Instead, the judges found that Al-Gharib could have pretended to be sick or injured or simply tried to escape in a big confusing crowd. They based their arguments on one witness testimony from a former employee of the General Intelligence Directorate who said that he avoided participating in arrests by using sickness and injuries as excuses [see TR#20, forthcoming]. However, this witness, as well as others who did not show up for work, also stated that they were questioned by their superiors and even detained for a certain time when they were suspected of lying. Al-Gharib would have faced imprisonment and torture and therefore faking an injury or using other excuses to avoid participation in arrests etc. would have put his life, limb and liberty at risk. If Al-Gharib had disobeyed orders in the particular instance at heart of the trial – when the ‘choleric’ Hafez Makhlouf ordered Division 40 to shoot all protestors – he would have likely been shot on the spot.
Regarding possible threats to his family in case of defection, the judges found that Al-Gharib left Damascus without his family to hide in another city for several months. They further noted that during this time, his wife was merely questioned, and his family was eventually able to join him and leave Syria. The judges added that they could not say whether Al-Gharib indeed considered defecting after he committed the offences in Fall 2011 and before defecting in January 2012. It remains unclear what kind of evidence would have satisfied the judges to prove that Al-Gharib sought to defect. Several insiders [TR#5], witnesses [TR#6] and experts [TR#13, TR#15, TR#16] told the court that in Syria, one must prepare his defection secretly to not risk his own or his family’s life.
Overall, the trial against Eyad Al-Gharib and his verdict showed once more that trials under universal jurisdiction, at least for now, remain the only option for survivors of the Syrian conflict to achieve justice and accountability. Nonetheless, trials and prosecutorial decisions under universal jurisdiction are often politicized. At the start of the trial – the cases against Anwar Raslan and Eyad Al-Gharib were tried jointly – Germany received much commendation on the world’s first trial against former employees of the Syrian Intelligence Services. However, it was often overlooked that neither defendant was a senior official.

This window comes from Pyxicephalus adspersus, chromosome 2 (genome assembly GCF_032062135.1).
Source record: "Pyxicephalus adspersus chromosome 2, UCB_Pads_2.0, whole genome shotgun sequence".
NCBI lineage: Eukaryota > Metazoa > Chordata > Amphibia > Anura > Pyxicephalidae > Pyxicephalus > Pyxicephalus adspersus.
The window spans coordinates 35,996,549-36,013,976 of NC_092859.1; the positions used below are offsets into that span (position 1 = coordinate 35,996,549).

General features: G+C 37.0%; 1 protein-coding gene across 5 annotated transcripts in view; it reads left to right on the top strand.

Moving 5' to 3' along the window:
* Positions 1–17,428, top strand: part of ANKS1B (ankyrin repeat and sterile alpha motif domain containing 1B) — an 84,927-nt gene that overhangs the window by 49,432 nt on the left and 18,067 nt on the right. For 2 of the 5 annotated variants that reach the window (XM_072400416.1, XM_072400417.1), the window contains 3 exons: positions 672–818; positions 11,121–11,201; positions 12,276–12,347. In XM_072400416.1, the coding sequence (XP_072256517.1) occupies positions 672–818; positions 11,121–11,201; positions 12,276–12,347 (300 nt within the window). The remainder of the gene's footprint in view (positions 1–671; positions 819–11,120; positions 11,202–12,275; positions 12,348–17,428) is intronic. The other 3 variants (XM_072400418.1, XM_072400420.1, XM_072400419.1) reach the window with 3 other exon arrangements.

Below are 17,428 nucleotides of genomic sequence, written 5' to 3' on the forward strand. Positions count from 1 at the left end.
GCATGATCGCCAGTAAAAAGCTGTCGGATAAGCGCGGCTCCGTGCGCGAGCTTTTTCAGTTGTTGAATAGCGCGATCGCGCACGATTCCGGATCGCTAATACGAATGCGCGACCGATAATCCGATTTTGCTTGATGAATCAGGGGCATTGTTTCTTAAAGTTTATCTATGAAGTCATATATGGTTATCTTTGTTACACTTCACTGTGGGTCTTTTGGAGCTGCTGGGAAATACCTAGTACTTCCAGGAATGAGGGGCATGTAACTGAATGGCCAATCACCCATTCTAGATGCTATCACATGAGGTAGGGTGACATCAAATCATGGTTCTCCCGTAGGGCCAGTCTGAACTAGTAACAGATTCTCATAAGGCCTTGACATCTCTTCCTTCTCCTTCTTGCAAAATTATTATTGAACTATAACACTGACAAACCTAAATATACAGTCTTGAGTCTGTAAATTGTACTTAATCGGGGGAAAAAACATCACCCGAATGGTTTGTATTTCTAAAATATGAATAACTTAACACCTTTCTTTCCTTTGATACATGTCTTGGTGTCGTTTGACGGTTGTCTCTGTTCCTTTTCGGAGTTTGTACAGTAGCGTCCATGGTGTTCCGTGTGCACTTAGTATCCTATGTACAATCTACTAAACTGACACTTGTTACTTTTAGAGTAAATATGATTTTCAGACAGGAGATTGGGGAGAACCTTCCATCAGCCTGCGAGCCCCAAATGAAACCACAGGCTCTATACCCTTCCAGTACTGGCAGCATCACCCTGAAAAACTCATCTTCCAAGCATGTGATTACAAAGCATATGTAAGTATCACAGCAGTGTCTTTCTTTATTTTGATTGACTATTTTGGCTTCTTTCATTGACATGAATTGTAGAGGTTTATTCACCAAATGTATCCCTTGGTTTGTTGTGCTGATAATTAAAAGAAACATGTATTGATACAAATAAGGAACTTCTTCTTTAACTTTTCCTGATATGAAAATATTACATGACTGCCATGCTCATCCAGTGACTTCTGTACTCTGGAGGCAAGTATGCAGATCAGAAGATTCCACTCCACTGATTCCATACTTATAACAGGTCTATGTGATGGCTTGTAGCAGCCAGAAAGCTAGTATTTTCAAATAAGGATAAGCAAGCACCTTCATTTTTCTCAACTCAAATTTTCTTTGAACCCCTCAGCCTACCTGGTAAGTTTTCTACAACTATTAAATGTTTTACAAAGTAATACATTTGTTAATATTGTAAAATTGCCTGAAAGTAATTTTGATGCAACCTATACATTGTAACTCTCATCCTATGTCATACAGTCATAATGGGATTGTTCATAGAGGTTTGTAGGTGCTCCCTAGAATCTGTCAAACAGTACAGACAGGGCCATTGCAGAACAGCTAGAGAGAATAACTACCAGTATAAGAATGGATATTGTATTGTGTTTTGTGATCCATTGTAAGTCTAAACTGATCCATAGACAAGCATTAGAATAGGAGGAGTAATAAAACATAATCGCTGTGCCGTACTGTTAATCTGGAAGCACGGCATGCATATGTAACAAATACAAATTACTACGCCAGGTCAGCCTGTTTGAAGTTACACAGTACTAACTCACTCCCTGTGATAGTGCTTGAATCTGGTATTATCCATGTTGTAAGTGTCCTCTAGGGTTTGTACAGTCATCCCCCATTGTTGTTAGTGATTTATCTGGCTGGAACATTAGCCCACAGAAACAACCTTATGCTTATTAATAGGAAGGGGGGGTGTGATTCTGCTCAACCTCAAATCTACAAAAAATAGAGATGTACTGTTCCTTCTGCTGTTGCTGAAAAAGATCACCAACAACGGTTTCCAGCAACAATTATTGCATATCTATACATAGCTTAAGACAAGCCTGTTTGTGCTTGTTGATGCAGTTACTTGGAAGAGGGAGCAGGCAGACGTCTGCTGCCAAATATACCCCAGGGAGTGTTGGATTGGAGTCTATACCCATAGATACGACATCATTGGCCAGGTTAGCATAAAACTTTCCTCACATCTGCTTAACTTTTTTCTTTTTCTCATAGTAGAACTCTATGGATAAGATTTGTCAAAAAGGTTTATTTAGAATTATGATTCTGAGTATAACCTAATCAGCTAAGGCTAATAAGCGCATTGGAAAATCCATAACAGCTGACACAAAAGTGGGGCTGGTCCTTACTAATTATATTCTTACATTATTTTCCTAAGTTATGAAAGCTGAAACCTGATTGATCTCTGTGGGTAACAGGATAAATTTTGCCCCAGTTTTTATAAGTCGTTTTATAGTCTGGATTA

The lower-ranking of them has now been the first to be sentenced after the trials were severed. The judgment in his case is therefore the first worldwide against a former employee of the Syrian government (although Sweden convicted a former member of the Syrian Arab Army). While it is indeed a landmark trial regarding the judicial evaluation of government-led crimes against humanity in Syria, it remains important to recognize the evidentiary weaknesses relating to Al-Gharib’s self-incriminating statements and the fact that he had limited options as a low-level member of the Intelligence Services to defect without risking his own or his family’s lives.
When seen as the beginning of a justice process – as the first of many cases – to bring to justice perpetrators from the Syrian government, survivors should be heartened by the verdict in this case. But it should also be a learning process and prosecutors in Germany and elsewhere should carefully consider their selection of cases against insider witnesses. Those most responsible for atrocities in Syria should remain the priority.